The next stage of baseball’s evolution is here, and at least two former Mets say we might as well make the best of it.
Though recent rule changes have irked many a traditionalist, Ron Darling and Howard Johnson — purists in some regards — are ready to roll with what’s next. For now, this means making peace with having a runner on second base to start extra innings and acknowledging that the universal designated hitter likely will be part of baseball’s future this year and beyond. t
That doesn’t mean Darling and Johnson — both of whom were on the Mets team that played an epic 19-inning game on July 4-5, 1985, in Atlanta — are thrilled by every aspect of it.
“I’m kind of a stickler for extra-inning games,” Darling said. “Being an announcer, you’d think I’d want to get out of Dodge as soon as possible, but I think extra-inning games are a great part of the history of our game and you never know what’s going to transpire in a long game.
“That being said, with this truncated season, I’m so open- minded about doing whatever . . . I have no predilections about being angry about [how we’re playing] extra innings. It’s a different kind of season. Let’s experiment with anything to see if it sticks and it makes sense.”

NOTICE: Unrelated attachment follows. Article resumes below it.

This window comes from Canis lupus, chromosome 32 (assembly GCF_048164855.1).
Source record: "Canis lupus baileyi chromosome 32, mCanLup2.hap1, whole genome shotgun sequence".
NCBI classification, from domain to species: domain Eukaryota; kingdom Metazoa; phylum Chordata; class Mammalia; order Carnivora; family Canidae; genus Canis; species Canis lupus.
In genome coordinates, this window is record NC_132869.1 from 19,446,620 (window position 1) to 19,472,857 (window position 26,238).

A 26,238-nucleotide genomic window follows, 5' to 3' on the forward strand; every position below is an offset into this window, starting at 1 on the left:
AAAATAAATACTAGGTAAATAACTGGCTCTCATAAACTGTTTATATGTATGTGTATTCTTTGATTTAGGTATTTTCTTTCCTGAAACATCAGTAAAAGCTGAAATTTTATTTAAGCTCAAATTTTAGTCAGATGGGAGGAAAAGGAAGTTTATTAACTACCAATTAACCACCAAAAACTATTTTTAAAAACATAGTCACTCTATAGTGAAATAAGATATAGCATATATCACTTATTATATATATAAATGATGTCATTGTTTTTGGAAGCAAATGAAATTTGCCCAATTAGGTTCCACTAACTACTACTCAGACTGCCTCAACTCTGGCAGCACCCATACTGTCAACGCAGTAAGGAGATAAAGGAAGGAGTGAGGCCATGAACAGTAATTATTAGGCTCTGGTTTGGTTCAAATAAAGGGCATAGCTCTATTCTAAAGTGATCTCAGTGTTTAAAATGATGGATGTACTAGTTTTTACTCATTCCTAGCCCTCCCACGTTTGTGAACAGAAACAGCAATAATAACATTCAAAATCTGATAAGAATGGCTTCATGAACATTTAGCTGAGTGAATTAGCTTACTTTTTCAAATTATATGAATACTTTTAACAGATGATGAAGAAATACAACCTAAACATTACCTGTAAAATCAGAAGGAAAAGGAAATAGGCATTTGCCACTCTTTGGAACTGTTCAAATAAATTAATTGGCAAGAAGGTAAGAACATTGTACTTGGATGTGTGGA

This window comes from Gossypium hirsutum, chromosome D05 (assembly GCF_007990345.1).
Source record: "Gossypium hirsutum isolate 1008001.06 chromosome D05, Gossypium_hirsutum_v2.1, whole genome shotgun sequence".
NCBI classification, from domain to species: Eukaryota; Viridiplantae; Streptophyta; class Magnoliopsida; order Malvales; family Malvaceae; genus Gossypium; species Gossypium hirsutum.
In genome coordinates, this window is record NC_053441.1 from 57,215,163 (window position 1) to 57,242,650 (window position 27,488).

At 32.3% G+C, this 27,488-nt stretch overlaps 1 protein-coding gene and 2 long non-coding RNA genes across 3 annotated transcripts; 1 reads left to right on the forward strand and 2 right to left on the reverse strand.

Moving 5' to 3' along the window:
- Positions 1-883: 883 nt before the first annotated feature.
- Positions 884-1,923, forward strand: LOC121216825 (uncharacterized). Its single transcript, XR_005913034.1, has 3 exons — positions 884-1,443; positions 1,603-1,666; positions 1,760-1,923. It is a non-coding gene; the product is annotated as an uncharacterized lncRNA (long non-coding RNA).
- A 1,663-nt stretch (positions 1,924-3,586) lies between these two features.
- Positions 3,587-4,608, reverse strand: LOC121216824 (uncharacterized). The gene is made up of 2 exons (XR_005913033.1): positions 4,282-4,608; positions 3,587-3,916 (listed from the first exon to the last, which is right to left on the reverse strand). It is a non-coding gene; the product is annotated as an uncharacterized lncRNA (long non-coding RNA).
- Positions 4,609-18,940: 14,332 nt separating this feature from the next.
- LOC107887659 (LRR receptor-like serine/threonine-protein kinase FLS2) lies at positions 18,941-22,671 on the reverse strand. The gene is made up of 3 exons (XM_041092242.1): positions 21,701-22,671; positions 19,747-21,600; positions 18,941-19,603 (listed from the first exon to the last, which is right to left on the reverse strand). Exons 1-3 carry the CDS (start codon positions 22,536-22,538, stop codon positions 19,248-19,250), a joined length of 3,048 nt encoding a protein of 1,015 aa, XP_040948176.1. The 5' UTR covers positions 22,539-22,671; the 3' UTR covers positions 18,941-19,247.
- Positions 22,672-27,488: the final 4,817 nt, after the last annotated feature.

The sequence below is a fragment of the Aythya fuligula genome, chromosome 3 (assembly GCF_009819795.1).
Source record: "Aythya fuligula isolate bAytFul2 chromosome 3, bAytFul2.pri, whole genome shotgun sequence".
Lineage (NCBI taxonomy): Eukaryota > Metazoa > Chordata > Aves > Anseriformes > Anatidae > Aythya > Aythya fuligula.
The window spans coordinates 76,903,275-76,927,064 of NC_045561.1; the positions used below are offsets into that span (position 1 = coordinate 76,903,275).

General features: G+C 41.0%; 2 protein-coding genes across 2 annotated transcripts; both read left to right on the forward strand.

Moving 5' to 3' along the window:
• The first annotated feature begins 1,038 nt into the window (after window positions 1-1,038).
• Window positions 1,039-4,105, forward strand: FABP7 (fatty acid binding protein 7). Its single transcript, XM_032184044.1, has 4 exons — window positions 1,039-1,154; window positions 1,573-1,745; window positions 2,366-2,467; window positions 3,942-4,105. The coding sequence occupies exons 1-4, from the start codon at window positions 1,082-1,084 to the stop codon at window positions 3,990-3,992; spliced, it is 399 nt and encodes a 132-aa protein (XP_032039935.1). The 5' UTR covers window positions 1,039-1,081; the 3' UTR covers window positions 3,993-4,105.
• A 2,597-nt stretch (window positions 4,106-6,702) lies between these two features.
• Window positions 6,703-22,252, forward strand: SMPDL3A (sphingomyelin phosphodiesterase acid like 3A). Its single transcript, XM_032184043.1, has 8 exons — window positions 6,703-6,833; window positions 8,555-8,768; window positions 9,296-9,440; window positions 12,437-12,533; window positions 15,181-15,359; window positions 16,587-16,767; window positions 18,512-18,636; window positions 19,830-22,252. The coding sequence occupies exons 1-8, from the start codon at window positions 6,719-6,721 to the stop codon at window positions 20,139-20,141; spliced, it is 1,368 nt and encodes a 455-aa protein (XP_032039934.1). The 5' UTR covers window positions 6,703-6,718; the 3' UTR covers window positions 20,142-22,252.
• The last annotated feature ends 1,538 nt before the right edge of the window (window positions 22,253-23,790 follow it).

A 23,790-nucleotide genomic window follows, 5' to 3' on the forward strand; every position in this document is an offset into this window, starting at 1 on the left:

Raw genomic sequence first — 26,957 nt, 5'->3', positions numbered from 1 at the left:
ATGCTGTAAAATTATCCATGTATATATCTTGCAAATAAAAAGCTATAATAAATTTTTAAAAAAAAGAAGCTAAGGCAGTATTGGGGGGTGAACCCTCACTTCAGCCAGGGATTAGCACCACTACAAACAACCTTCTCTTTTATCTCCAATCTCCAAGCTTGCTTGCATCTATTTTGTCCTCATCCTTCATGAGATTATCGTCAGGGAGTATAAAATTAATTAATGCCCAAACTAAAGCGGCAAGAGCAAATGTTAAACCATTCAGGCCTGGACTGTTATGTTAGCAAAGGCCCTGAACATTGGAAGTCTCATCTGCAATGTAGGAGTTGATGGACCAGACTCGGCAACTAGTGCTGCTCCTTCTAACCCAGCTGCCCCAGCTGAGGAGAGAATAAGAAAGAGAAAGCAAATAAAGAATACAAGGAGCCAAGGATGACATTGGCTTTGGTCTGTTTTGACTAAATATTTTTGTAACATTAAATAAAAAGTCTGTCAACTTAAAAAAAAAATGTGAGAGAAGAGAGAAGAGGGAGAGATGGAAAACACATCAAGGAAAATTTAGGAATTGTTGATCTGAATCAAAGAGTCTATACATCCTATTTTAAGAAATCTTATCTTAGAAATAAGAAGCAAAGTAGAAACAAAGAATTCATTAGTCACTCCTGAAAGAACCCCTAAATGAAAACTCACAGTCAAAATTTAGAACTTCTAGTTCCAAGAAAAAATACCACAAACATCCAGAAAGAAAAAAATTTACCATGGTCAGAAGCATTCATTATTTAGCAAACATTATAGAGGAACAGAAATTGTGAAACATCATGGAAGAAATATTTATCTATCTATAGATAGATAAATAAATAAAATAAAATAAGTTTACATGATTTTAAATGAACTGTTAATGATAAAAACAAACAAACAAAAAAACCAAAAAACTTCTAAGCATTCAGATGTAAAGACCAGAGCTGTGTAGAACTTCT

According to the new rules, beginning in the 10th, the batter who made the last out in the previous inning starts the next inning on second. Darling doesn't agree with that.
“What if it ends up being like a Rene Rivera?" he said. "You pinch run for him, and you’d have to put in your third catcher . . . Honestly, I think if they’re going to have a runner on second, use whoever you have on the roster that you think is fastest. Let’s have a pinch runner on that second base. That’ll make it fun.”
Johnson was the hitting instructor for the Astros' Triple-A team when minor-league baseball implemented the same extra-inning rule, and he said he hasn’t minded it a bit in the intervening years.
“There’s a strategy behind it,” he said. “You have to be smart. If you’re the visiting team and you put that guy on second base, you have to put [another] guy on base and force the situation and load the bases . . . One run is not going to help you that much.''
Neither Darling nor Johnson is particularly fond of the universal DH, though both expect it to be a permanent change.
“I think it sets the National League apart," Johnson said. "I like the way the National League plays. I think the layer of strategy, the double-switching, I think from a bench standpoint, I think there’s a specific kind of bench in the National League [that you don't see] in the American League. But everyone is for it, so I guess that’s probably going to stay.”
As for Darling, “I think pitchers hitting is a thing of the past.”
He added, “People want to see DHs. They don’t want to see pitchers hit, but I prefer to have pitchers hit. I think that’s a disadvantage for the Mets club because they have very talented athletes, but people want to see more offense, and the best way to produce more offense is to have an extra hitter.”